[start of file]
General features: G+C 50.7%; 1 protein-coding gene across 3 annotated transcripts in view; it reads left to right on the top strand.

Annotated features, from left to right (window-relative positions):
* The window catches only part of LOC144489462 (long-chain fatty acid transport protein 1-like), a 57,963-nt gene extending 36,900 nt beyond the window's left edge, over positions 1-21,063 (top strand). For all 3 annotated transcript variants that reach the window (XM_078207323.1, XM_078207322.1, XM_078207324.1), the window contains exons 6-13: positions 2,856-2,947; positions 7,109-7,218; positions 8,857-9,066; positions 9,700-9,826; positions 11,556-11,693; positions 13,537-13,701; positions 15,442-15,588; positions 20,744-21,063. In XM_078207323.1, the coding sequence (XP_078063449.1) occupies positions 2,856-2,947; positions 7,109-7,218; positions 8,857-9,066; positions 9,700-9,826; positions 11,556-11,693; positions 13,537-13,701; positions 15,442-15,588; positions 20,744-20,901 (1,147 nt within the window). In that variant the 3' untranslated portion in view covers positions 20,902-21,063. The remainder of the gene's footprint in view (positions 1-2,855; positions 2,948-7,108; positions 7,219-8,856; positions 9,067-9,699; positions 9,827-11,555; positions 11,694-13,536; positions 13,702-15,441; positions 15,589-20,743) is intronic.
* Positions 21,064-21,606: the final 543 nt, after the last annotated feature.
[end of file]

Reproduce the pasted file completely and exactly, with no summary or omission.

General features: G+C 50.7%; 1 protein-coding gene across 3 annotated transcripts in view; it reads left to right on the top strand.

Annotated features, from left to right (window-relative positions):
* The window catches only part of LOC144489462 (long-chain fatty acid transport protein 1-like), a 57,963-nt gene extending 36,900 nt beyond the window's left edge, over positions 1-21,063 (top strand). For all 3 annotated transcript variants that reach the window (XM_078207323.1, XM_078207322.1, XM_078207324.1), the window contains exons 6-13: positions 2,856-2,947; positions 7,109-7,218; positions 8,857-9,066; positions 9,700-9,826; positions 11,556-11,693; positions 13,537-13,701; positions 15,442-15,588; positions 20,744-21,063. In XM_078207323.1, the coding sequence (XP_078063449.1) occupies positions 2,856-2,947; positions 7,109-7,218; positions 8,857-9,066; positions 9,700-9,826; positions 11,556-11,693; positions 13,537-13,701; positions 15,442-15,588; positions 20,744-20,901 (1,147 nt within the window). In that variant the 3' untranslated portion in view covers positions 20,902-21,063. The remainder of the gene's footprint in view (positions 1-2,855; positions 2,948-7,108; positions 7,219-8,856; positions 9,067-9,699; positions 9,827-11,555; positions 11,694-13,536; positions 13,702-15,441; positions 15,589-20,743) is intronic.
* Positions 21,064-21,606: the final 543 nt, after the last annotated feature.